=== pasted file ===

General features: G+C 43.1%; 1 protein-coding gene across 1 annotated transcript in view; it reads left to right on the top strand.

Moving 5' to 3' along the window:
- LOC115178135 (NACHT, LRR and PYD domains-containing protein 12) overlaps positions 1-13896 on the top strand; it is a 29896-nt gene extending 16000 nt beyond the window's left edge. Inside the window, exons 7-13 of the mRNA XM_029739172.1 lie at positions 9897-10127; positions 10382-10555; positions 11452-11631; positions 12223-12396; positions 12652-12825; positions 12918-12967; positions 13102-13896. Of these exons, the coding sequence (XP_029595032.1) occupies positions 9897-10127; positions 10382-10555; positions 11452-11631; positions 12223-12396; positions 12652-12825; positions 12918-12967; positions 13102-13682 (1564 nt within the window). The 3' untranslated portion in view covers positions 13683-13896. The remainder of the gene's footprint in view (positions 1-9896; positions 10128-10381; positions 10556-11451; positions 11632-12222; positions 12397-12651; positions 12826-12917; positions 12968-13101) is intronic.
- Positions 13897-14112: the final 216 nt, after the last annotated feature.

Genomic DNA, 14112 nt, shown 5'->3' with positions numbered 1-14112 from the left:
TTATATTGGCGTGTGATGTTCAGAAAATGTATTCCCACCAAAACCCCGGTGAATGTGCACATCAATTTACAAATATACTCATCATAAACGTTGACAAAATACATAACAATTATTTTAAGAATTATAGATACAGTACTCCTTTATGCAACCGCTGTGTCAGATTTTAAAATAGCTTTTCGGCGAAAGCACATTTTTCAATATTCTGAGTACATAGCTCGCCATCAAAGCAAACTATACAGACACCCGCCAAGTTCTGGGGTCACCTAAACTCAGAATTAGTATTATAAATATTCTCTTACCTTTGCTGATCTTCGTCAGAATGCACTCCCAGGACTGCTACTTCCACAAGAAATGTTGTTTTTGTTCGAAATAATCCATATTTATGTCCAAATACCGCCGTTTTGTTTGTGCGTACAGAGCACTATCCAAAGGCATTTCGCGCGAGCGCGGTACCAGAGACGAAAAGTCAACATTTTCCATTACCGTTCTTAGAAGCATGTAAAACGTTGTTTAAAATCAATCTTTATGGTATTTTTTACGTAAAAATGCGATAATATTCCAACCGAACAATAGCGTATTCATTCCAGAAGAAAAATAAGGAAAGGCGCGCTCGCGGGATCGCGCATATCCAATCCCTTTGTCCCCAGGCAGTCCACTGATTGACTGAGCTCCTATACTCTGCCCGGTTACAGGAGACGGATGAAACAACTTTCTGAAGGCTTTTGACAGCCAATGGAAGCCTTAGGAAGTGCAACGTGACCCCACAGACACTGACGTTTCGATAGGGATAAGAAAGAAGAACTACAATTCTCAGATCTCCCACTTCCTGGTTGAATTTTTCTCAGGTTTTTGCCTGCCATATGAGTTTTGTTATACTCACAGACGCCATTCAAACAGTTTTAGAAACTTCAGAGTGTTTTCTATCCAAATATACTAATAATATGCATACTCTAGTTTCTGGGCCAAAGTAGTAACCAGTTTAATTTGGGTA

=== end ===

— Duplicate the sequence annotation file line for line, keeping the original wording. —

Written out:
General features: G+C 43.1%; 1 protein-coding gene across 1 annotated transcript in view; it reads left to right on the top strand.

Moving 5' to 3' along the window:
- LOC115178135 (NACHT, LRR and PYD domains-containing protein 12) overlaps positions 1-13896 on the top strand; it is a 29896-nt gene extending 16000 nt beyond the window's left edge. Inside the window, exons 7-13 of the mRNA XM_029739172.1 lie at positions 9897-10127; positions 10382-10555; positions 11452-11631; positions 12223-12396; positions 12652-12825; positions 12918-12967; positions 13102-13896. Of these exons, the coding sequence (XP_029595032.1) occupies positions 9897-10127; positions 10382-10555; positions 11452-11631; positions 12223-12396; positions 12652-12825; positions 12918-12967; positions 13102-13682 (1564 nt within the window). The 3' untranslated portion in view covers positions 13683-13896. The remainder of the gene's footprint in view (positions 1-9896; positions 10128-10381; positions 10556-11451; positions 11632-12222; positions 12397-12651; positions 12826-12917; positions 12968-13101) is intronic.
- Positions 13897-14112: the final 216 nt, after the last annotated feature.

Genomic DNA, 14112 nt, shown 5'->3' with positions numbered 1-14112 from the left:
TTATATTGGCGTGTGATGTTCAGAAAATGTATTCCCACCAAAACCCCGGTGAATGTGCACATCAATTTACAAATATACTCATCATAAACGTTGACAAAATACATAACAATTATTTTAAGAATTATAGATACAGTACTCCTTTATGCAACCGCTGTGTCAGATTTTAAAATAGCTTTTCGGCGAAAGCACATTTTTCAATATTCTGAGTACATAGCTCGCCATCAAAGCAAACTATACAGACACCCGCCAAGTTCTGGGGTCACCTAAACTCAGAATTAGTATTATAAATATTCTCTTACCTTTGCTGATCTTCGTCAGAATGCACTCCCAGGACTGCTACTTCCACAAGAAATGTTGTTTTTGTTCGAAATAATCCATATTTATGTCCAAATACCGCCGTTTTGTTTGTGCGTACAGAGCACTATCCAAAGGCATTTCGCGCGAGCGCGGTACCAGAGACGAAAAGTCAACATTTTCCATTACCGTTCTTAGAAGCATGTAAAACGTTGTTTAAAATCAATCTTTATGGTATTTTTTACGTAAAAATGCGATAATATTCCAACCGAACAATAGCGTATTCATTCCAGAAGAAAAATAAGGAAAGGCGCGCTCGCGGGATCGCGCATATCCAATCCCTTTGTCCCCAGGCAGTCCACTGATTGACTGAGCTCCTATACTCTGCCCGGTTACAGGAGACGGATGAAACAACTTTCTGAAGGCTTTTGACAGCCAATGGAAGCCTTAGGAAGTGCAACGTGACCCCACAGACACTGACGTTTCGATAGGGATAAGAAAGAAGAACTACAATTCTCAGATCTCCCACTTCCTGGTTGAATTTTTCTCAGGTTTTTGCCTGCCATATGAGTTTTGTTATACTCACAGACGCCATTCAAACAGTTTTAGAAACTTCAGAGTGTTTTCTATCCAAATATACTAATAATATGCATACTCTAGTTTCTGGGCCAAAGTAGTAACCAGTTTAATTTGGGTA